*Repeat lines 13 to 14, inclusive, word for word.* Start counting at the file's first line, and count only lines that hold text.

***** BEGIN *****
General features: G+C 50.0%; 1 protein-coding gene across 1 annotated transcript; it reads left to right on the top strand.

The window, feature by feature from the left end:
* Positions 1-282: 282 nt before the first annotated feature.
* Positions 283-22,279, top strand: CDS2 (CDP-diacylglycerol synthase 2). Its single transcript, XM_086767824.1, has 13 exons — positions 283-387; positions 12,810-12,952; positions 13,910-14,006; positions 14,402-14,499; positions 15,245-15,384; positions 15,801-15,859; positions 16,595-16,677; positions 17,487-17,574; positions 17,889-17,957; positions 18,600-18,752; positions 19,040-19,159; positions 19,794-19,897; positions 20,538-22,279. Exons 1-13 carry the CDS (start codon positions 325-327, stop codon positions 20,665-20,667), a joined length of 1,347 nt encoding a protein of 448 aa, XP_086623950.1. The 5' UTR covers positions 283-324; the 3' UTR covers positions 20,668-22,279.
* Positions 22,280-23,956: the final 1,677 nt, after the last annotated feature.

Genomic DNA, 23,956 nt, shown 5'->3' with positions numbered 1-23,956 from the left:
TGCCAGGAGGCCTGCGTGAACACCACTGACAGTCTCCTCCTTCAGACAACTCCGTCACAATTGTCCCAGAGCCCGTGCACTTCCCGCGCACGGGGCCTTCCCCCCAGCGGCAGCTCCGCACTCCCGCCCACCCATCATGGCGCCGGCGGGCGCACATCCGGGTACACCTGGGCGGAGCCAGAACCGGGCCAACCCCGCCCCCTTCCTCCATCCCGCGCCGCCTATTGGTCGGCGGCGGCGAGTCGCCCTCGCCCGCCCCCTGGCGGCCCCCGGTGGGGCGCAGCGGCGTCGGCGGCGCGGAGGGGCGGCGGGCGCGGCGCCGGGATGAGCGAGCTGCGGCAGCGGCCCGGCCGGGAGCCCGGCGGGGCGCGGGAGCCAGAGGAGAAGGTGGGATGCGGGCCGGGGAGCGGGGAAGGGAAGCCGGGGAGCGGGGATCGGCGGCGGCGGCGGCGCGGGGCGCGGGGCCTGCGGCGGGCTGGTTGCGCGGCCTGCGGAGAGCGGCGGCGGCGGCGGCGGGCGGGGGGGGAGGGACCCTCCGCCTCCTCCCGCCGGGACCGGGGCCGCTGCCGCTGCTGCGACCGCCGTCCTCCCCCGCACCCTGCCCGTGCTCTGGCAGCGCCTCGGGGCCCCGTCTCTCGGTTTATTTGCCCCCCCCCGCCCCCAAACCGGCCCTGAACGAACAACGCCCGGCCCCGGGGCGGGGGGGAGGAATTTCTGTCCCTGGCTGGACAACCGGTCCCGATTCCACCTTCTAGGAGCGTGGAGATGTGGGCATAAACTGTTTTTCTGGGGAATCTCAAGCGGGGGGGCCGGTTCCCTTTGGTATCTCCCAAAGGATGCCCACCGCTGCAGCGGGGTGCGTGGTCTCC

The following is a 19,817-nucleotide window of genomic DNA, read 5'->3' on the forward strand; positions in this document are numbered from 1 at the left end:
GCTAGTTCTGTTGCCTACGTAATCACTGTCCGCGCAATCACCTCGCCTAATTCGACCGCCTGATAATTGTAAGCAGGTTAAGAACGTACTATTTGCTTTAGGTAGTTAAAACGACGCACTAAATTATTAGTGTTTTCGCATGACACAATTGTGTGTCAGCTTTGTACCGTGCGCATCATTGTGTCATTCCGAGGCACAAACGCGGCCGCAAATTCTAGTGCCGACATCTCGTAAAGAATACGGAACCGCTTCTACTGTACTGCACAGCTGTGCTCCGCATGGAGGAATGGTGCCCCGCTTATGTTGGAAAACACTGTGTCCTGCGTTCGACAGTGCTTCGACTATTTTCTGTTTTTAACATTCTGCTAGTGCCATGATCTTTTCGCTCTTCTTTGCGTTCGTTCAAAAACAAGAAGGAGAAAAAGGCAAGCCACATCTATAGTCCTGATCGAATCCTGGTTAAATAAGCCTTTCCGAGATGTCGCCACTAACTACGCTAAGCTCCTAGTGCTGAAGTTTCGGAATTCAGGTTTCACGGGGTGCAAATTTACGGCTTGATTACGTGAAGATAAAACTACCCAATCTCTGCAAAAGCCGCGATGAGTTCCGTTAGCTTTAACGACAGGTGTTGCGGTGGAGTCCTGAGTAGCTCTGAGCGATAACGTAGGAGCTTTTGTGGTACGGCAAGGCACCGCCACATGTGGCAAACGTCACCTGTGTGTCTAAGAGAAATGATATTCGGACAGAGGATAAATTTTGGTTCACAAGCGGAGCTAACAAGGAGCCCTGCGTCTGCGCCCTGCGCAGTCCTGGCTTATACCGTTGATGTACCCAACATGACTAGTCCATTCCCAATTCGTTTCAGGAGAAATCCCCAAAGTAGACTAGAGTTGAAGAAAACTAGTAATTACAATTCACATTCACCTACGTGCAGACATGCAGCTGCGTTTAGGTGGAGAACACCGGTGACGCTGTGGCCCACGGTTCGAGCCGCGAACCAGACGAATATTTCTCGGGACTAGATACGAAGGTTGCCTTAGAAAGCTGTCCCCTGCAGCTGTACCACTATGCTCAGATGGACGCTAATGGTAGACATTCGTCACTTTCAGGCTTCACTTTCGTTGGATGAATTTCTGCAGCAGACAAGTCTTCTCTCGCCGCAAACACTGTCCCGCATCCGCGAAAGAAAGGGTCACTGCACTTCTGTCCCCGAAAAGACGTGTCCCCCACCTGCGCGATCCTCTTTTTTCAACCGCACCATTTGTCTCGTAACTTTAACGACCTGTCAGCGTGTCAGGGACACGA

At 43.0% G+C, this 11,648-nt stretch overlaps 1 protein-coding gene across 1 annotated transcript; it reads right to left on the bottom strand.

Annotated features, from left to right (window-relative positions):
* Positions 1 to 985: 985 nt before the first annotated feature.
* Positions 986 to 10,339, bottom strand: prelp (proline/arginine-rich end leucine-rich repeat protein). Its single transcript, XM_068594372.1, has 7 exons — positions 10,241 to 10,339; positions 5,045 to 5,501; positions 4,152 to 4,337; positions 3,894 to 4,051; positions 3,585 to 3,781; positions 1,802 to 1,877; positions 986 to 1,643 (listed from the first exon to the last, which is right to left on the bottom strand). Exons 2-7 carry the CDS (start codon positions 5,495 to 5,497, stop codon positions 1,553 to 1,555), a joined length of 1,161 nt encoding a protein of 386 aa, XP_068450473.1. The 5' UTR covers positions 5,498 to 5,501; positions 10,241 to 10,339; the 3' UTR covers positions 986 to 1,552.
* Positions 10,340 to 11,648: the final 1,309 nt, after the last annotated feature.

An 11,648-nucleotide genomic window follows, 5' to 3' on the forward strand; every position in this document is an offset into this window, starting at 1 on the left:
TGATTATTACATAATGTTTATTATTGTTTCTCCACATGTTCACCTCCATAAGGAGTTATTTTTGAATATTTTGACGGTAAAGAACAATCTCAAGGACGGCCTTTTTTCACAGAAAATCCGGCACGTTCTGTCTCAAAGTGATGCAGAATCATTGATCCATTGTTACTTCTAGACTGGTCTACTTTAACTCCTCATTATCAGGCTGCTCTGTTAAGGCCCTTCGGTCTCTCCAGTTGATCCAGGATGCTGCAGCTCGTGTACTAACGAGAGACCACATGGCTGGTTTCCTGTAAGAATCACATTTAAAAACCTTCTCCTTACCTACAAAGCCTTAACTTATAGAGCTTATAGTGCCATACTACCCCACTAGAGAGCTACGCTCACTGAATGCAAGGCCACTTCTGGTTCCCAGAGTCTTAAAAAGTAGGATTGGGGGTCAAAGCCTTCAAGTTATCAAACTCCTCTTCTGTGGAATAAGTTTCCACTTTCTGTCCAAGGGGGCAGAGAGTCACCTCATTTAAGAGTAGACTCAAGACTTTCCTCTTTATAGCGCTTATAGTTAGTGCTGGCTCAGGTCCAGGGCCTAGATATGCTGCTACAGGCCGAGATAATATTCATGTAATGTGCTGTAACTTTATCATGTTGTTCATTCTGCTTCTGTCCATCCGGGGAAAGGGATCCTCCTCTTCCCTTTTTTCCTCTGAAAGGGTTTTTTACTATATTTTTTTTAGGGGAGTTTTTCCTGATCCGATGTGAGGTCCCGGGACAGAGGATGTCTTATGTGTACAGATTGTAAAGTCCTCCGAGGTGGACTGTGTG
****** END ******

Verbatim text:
* Positions 986 to 10,339, bottom strand: prelp (proline/arginine-rich end leucine-rich repeat protein). Its single transcript, XM_068594372.1, has 7 exons — positions 10,241 to 10,339; positions 5,045 to 5,501; positions 4,152 to 4,337; positions 3,894 to 4,051; positions 3,585 to 3,781; positions 1,802 to 1,877; positions 986 to 1,643 (listed from the first exon to the last, which is right to left on the bottom strand). Exons 2-7 carry the CDS (start codon positions 5,495 to 5,497, stop codon positions 1,553 to 1,555), a joined length of 1,161 nt encoding a protein of 386 aa, XP_068450473.1. The 5' UTR covers positions 5,498 to 5,501; positions 10,241 to 10,339; the 3' UTR covers positions 986 to 1,552.
* Positions 10,340 to 11,648: the final 1,309 nt, after the last annotated feature.